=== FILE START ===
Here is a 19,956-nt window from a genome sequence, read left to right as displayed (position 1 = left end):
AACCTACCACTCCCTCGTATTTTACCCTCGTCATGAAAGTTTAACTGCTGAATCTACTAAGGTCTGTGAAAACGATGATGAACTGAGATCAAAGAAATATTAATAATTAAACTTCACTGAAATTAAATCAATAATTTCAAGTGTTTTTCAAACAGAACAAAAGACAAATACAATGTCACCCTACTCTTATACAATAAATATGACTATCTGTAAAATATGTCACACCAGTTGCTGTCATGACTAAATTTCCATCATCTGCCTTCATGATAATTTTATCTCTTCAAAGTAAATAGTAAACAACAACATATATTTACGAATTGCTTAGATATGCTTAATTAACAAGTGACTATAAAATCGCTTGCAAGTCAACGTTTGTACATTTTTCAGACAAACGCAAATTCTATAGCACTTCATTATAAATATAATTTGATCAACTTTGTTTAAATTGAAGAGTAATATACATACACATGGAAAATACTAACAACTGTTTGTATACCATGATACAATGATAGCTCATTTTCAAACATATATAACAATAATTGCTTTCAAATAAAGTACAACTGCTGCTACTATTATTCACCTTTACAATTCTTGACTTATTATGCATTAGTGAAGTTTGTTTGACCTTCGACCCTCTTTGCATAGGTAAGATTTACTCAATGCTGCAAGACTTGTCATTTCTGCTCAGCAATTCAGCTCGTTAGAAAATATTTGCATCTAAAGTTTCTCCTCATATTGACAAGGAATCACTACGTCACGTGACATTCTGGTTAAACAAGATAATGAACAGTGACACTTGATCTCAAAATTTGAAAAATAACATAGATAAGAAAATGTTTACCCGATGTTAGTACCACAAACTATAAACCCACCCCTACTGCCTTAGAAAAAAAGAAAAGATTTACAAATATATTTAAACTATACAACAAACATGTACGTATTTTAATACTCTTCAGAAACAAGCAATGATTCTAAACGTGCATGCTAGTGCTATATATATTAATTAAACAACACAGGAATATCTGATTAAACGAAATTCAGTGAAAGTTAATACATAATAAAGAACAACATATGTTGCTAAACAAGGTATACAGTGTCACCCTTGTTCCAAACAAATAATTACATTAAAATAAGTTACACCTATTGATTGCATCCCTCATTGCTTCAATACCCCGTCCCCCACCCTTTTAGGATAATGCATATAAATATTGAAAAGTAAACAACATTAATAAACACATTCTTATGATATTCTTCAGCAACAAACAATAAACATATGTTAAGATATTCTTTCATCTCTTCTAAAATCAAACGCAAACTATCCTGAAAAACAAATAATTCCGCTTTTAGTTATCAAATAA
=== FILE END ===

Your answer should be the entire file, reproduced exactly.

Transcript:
Here is a 19,956-nt window from a genome sequence, read left to right as displayed (position 1 = left end):
AACCTACCACTCCCTCGTATTTTACCCTCGTCATGAAAGTTTAACTGCTGAATCTACTAAGGTCTGTGAAAACGATGATGAACTGAGATCAAAGAAATATTAATAATTAAACTTCACTGAAATTAAATCAATAATTTCAAGTGTTTTTCAAACAGAACAAAAGACAAATACAATGTCACCCTACTCTTATACAATAAATATGACTATCTGTAAAATATGTCACACCAGTTGCTGTCATGACTAAATTTCCATCATCTGCCTTCATGATAATTTTATCTCTTCAAAGTAAATAGTAAACAACAACATATATTTACGAATTGCTTAGATATGCTTAATTAACAAGTGACTATAAAATCGCTTGCAAGTCAACGTTTGTACATTTTTCAGACAAACGCAAATTCTATAGCACTTCATTATAAATATAATTTGATCAACTTTGTTTAAATTGAAGAGTAATATACATACACATGGAAAATACTAACAACTGTTTGTATACCATGATACAATGATAGCTCATTTTCAAACATATATAACAATAATTGCTTTCAAATAAAGTACAACTGCTGCTACTATTATTCACCTTTACAATTCTTGACTTATTATGCATTAGTGAAGTTTGTTTGACCTTCGACCCTCTTTGCATAGGTAAGATTTACTCAATGCTGCAAGACTTGTCATTTCTGCTCAGCAATTCAGCTCGTTAGAAAATATTTGCATCTAAAGTTTCTCCTCATATTGACAAGGAATCACTACGTCACGTGACATTCTGGTTAAACAAGATAATGAACAGTGACACTTGATCTCAAAATTTGAAAAATAACATAGATAAGAAAATGTTTACCCGATGTTAGTACCACAAACTATAAACCCACCCCTACTGCCTTAGAAAAAAAGAAAAGATTTACAAATATATTTAAACTATACAACAAACATGTACGTATTTTAATACTCTTCAGAAACAAGCAATGATTCTAAACGTGCATGCTAGTGCTATATATATTAATTAAACAACACAGGAATATCTGATTAAACGAAATTCAGTGAAAGTTAATACATAATAAAGAACAACATATGTTGCTAAACAAGGTATACAGTGTCACCCTTGTTCCAAACAAATAATTACATTAAAATAAGTTACACCTATTGATTGCATCCCTCATTGCTTCAATACCCCGTCCCCCACCCTTTTAGGATAATGCATATAAATATTGAAAAGTAAACAACATTAATAAACACATTCTTATGATATTCTTCAGCAACAAACAATAAACATATGTTAAGATATTCTTTCATCTCTTCTAAAATCAAACGCAAACTATCCTGAAAAACAAATAATTCCGCTTTTAGTTATCAAATAA